One difficulty of moving the focus of care for the mentally ill from hospital to the community is that some patients with severe mental illness, who have been in hospital for a long time, are difficult to place in the community.
The main problems that appear to be barriers to community-based care are aggressiveness and adverse sexual behaviour.
New antipsychotics, such as risperidone, are likely to increase the proportion of patients who can be successfully placed in the community because the low liability for extrapyramidal symptoms will contribute to better compliance.
A crucial aspect of the move to the community is the attitudes of neighbours.
Studies show that the public is deterred from making contact with the mentally ill because they expect them to have inadequate communication skills.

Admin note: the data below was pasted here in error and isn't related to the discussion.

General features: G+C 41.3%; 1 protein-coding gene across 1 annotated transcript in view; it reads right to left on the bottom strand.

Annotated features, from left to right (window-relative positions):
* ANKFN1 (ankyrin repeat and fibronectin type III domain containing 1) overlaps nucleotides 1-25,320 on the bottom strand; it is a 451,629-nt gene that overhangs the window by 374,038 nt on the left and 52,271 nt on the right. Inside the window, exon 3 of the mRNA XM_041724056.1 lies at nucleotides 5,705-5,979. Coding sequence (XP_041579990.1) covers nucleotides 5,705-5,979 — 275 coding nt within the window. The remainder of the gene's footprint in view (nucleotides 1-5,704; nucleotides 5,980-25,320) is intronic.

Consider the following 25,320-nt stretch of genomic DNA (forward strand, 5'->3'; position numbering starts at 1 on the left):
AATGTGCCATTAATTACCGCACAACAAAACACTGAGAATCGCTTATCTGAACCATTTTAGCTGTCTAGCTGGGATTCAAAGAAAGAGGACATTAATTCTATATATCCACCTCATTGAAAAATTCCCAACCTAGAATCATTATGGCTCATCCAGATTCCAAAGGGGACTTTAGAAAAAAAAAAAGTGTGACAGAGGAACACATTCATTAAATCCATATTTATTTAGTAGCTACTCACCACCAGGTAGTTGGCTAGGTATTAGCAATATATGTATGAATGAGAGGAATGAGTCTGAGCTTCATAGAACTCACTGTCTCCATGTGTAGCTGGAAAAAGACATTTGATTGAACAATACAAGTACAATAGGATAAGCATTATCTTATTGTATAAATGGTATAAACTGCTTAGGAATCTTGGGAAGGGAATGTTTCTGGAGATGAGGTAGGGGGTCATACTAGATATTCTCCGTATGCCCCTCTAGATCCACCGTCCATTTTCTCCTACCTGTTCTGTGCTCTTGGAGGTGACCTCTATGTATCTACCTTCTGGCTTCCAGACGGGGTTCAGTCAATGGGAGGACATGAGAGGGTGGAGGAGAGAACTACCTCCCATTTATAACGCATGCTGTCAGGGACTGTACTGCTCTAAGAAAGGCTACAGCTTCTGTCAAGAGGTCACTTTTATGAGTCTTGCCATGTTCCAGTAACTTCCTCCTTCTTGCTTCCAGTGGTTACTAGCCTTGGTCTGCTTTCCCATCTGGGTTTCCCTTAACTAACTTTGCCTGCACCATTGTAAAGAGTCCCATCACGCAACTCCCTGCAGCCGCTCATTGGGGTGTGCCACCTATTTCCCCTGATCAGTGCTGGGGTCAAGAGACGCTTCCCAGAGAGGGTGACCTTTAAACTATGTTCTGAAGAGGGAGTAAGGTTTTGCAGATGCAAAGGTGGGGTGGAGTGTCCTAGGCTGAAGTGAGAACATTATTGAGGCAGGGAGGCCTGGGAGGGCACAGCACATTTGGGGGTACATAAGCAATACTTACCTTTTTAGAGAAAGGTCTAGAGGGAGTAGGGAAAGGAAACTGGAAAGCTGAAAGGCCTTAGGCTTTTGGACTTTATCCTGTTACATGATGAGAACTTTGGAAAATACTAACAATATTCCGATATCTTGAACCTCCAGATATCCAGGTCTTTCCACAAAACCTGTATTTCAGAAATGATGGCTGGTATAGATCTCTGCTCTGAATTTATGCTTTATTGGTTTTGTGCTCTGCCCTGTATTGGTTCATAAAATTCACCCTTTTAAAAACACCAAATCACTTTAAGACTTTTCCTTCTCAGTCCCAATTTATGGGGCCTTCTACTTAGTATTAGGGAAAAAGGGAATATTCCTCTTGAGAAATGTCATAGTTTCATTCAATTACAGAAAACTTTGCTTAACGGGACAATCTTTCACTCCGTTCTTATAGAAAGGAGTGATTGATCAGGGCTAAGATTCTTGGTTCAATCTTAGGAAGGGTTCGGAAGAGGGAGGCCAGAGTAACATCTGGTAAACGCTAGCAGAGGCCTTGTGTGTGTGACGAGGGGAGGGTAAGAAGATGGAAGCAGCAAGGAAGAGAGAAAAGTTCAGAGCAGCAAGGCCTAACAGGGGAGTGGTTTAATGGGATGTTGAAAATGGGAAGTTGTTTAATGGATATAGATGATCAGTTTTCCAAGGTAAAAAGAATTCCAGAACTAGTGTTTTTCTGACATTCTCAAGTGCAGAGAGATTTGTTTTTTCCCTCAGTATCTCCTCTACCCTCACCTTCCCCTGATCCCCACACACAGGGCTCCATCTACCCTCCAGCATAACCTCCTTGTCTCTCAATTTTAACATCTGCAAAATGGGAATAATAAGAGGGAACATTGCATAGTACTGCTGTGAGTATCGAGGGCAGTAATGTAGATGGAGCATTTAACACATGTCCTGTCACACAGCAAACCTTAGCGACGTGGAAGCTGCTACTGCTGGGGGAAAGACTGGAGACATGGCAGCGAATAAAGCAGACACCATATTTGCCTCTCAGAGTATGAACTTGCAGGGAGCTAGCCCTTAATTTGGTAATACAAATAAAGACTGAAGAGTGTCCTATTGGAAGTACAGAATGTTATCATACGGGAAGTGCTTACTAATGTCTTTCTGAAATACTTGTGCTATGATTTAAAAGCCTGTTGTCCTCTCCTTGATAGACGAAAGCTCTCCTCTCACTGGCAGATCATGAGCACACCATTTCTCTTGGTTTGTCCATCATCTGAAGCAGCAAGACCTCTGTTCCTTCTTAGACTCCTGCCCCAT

The public also expect bizarre behaviour and aggressiveness.
However, the majority of those living near proposed new community homes would welcome the establishment of mental health facilities in their neighbourhood.
A study of a public education campaign focussed on the neighbours of a sheltered home found that fear of the mentally ill was reduced and willingness to socialize with them was increased.
This change in attitudes was reflected in increased social contact between patients and their neighbours. (...)
Mots-clés Pascal : Intégration sociale, Psychose, Information public, Santé mentale, Homme, Perception sociale, Attitude, Quartier voisinage, Foyer communautaire, Education santé
Mots-clés Pascal anglais : Social integration, Psychosis, Public information, Mental health, Human, Social perception, Attitude, Neighbourhood, Community home, Health education
Notice produite par :
Inist-CNRS - Institut de l'Information Scientifique et Technique
Cote : 98-0006430
Code Inist : 002B18H02. Création : 17/04/1998.